IMMs: US dollar shorts rise as euro’s long decline doubted
Short positions on the US dollar rose in the week ending May 31, the US Commodity Futures Trading Commission’s (CFTC) latest Commitments of Traders report shows, based on International Money Market data.
USD net shorts rose from 102,037 contracts on May 24 to 126,029 on May 31, as a gain in the dollar caused by concern over European sovereign debt problems ran out of steam. The move coincided with reports showing that the US economic recovery remains fragile.
Euro net longs increased after a five-week slide, rising to 21,970 contracts, from 19,129 the previous week, the CFTC added. The number of long contracts is still some way below the 99,000 seen in early May.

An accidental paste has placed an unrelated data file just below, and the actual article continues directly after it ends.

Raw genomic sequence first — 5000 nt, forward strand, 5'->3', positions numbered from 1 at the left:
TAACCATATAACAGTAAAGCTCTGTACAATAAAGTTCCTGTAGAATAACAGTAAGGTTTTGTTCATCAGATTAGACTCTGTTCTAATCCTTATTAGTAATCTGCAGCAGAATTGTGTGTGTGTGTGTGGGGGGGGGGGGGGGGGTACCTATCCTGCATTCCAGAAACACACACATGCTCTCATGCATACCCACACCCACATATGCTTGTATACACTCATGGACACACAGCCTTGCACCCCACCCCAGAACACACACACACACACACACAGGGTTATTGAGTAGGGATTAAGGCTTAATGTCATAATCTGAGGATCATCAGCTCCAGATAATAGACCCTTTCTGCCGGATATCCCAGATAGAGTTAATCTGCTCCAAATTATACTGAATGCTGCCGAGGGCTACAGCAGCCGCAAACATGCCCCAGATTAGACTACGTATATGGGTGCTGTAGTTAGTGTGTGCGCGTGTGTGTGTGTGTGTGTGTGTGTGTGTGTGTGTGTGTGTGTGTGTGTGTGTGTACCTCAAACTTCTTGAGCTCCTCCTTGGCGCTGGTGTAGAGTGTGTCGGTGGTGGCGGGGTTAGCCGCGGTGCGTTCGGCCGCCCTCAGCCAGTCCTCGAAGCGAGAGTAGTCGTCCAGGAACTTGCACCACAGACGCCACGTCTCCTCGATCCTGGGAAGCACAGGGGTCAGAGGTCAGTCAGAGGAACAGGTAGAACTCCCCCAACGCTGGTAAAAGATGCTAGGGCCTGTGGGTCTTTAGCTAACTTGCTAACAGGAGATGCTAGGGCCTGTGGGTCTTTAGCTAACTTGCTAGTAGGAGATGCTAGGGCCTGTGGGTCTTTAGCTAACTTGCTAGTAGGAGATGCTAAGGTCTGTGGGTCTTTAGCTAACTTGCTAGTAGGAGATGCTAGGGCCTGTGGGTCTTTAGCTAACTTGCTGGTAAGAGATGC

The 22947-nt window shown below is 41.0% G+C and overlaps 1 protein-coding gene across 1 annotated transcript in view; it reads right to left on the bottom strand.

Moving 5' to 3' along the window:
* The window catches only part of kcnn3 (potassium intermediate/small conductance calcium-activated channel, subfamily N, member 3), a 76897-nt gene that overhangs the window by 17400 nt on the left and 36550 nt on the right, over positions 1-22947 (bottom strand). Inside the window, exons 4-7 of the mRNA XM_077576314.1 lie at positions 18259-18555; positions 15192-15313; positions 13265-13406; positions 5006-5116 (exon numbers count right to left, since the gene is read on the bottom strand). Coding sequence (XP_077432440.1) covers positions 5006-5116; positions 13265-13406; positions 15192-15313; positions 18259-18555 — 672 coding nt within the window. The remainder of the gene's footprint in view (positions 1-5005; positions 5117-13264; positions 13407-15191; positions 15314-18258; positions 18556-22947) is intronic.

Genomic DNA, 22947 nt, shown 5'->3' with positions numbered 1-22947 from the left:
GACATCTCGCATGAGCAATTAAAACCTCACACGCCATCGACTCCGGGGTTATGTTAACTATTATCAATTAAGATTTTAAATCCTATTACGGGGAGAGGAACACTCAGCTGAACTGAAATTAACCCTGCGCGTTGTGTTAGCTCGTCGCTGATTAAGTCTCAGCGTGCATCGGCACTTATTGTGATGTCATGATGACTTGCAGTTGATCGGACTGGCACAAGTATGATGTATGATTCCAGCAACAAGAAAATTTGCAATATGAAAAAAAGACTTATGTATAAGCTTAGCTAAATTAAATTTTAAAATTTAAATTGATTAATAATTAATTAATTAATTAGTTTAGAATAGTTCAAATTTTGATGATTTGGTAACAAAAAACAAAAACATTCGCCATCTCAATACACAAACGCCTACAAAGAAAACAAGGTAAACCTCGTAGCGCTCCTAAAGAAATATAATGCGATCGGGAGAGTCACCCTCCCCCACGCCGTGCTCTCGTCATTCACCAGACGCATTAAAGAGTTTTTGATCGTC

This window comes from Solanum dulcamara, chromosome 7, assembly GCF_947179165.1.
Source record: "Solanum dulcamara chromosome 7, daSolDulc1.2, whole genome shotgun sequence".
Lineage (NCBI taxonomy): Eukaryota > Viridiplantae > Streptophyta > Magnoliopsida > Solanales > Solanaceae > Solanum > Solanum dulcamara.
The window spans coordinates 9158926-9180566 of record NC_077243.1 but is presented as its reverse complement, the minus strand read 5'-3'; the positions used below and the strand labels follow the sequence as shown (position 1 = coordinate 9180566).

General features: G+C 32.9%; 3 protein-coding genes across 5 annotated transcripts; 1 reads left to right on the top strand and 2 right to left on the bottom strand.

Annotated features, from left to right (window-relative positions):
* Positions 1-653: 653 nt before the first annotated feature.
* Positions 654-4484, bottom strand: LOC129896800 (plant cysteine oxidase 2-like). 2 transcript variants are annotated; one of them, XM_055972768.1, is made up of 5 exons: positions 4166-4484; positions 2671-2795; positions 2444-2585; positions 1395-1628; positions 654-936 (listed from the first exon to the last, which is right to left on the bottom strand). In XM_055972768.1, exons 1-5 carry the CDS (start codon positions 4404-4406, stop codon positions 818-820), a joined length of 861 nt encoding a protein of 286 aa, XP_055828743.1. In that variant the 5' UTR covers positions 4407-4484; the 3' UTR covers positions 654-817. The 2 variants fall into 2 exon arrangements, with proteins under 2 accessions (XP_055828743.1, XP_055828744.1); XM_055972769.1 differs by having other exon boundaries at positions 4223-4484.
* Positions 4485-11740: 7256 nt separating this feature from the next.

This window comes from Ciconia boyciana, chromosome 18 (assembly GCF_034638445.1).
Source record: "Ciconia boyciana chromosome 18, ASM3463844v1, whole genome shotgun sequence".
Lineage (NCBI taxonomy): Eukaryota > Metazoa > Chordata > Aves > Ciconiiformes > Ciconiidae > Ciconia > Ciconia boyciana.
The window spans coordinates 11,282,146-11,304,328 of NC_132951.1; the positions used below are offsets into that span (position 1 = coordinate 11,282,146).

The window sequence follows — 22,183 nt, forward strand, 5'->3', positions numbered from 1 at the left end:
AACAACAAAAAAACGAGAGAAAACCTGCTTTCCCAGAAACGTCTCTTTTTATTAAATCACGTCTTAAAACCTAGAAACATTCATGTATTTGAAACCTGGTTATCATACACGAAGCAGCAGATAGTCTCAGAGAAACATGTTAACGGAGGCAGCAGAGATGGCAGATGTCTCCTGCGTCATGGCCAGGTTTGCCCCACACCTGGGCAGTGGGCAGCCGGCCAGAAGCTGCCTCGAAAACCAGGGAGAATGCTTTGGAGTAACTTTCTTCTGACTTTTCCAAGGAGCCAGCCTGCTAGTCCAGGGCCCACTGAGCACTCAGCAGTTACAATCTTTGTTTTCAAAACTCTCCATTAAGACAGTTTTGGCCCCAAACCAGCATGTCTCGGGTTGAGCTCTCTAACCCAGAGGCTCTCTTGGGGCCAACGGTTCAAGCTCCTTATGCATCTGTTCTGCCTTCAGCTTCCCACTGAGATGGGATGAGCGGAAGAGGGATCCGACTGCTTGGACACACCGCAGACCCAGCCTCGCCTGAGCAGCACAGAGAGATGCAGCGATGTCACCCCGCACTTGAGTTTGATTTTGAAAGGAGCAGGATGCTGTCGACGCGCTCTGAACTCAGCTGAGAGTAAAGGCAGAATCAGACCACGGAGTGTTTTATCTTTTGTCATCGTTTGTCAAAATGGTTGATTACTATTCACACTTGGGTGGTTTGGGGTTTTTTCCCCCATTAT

“According to IMM data, EUR longs have been trimmed by about 75 percent since the beginning of May, taking speculative positioning to the lowest level since January,” said Todd Elmer, an analyst at Citi, in a note. Still, Citi’s own PAIN index showed a much smaller decline in Euro longs, suggesting that the CFTC data might be exaggerating the move out of the currency.
“The tactical implication is that there remains vulnerability for position-paring to weigh on the euro in the days ahead,” Elmer said.
Elsewhere, investors closed out net long positions in the Japanese yen, converting a net long position of 8,006 contracts to a short of 1,648. Sterling short positions declined, but remained short overall at 1,829 contracts, while long positions in the Swiss franc increased to 21,119 contracts, a 10-week high.